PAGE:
Herschel Hobbs Memorials at Samford University

The Reverend Doctor Herschel H. Hobbs was a towering figure in mid-twentieth-century Southern Baptist life. He was a graduate of Samford University and just after Thanksgiving the university installed a new plaque honoring him just outside my office.

Hobbs was a native of Alabama, pastor of First Baptist Church in Oklahoma City, preacher on the Baptist Hour, writer of widely-read Sunday school lessons, architect of the 1963 revision of the Baptist Faith and Message, and the only graduate of Samford University to serve as president of the Southern Baptist Convention. (Another one may be elected later this year.)

Last week I discovered that another memorial to Hobbs has been in the center of Samford’s campus for over thirty years. He, along with his wife Frances J. Hobbs, are remembered by one of the four raised flowerbeds (or “gardens”) in the middle of Samford’s Quad. The Hobbses attended Howard College, as Samford was then known, together. They rode public transportation from Ensley where he served as a pastor to the campus in East Lake. They graduated together in 1932. A bronze tablet records the dedication and the concrete border is carved with four passage of scripture which may have been chosen by Hobbs.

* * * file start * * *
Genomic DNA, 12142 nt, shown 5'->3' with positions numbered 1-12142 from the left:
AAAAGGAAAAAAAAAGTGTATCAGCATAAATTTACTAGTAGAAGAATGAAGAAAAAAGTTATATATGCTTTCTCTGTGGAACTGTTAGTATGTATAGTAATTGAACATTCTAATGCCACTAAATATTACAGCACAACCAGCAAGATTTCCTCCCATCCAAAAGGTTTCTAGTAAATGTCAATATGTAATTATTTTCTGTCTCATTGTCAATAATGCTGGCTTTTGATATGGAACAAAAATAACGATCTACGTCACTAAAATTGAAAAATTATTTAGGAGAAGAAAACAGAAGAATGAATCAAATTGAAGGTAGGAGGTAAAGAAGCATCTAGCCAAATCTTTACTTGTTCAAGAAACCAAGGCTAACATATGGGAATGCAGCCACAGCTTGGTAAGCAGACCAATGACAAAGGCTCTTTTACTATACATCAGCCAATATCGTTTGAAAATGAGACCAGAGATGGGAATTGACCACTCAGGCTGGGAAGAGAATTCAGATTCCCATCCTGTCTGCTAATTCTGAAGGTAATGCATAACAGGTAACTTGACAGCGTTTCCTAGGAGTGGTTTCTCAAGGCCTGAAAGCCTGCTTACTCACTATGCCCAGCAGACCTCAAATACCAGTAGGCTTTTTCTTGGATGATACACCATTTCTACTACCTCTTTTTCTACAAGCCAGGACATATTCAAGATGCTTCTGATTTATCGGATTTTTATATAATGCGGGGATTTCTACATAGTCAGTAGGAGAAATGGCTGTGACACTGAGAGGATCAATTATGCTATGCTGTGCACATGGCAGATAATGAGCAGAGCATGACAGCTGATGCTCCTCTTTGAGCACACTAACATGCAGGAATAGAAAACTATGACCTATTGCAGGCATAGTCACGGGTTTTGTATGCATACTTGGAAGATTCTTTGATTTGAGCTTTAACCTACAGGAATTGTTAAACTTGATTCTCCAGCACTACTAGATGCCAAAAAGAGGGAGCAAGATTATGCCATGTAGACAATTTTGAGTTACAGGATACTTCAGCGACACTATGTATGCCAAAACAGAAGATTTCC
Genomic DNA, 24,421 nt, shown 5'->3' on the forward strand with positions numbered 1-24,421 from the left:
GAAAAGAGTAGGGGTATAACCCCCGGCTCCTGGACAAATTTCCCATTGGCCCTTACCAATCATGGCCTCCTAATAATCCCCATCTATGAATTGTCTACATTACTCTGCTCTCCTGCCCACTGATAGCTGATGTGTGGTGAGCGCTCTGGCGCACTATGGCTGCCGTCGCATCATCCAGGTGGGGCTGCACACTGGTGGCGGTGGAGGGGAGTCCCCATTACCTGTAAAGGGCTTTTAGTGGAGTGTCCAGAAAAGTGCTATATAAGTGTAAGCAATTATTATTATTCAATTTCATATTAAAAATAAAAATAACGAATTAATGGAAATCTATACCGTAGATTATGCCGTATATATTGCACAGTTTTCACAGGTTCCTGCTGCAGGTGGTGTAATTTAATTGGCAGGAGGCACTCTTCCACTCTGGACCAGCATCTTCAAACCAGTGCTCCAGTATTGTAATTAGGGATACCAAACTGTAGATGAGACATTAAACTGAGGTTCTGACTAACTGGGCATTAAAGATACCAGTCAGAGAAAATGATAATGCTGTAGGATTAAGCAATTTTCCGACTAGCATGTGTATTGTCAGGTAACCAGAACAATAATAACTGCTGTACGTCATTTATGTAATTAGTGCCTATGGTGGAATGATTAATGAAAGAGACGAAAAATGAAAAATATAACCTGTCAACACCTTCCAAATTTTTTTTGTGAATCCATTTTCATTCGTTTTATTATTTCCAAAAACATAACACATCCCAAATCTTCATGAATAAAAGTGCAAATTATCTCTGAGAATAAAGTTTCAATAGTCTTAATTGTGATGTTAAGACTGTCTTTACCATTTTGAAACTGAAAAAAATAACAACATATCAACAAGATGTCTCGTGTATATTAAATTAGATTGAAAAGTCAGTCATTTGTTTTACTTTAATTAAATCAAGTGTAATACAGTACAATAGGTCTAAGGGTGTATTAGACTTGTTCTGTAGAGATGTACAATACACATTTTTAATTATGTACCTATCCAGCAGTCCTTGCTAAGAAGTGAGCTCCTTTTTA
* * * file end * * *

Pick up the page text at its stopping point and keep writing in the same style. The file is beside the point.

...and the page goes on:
While I have read only a little of his writings, I expect the four scripture verses carved in the wide garden boarder where students sometimes sit are a fair summary of the gospel as Mr. Hobbs preached it.

“For by Grace are you saved through faith and that not of yourselves: it is the gift of God” (Ephesians 2:8).

“The Lord is my shepherd. I shall not want” (Psalm 23:1).

“Remember the words of the Lord Jesus, how he said it is more blessed to give than to receive” (Acts 20:35).

“Thou wilt keep him in perfect peace, whose mind is stayed on thee because he trusteth in thee” (Isaiah 26:3).

Last month Samford also announced that a new scholarship had been started in Hobbs’s name by South Roebuck Baptist Church for students in the Department of Biblical & Religious Studies.

It is good that future students will be able to continue to build on his legacy.

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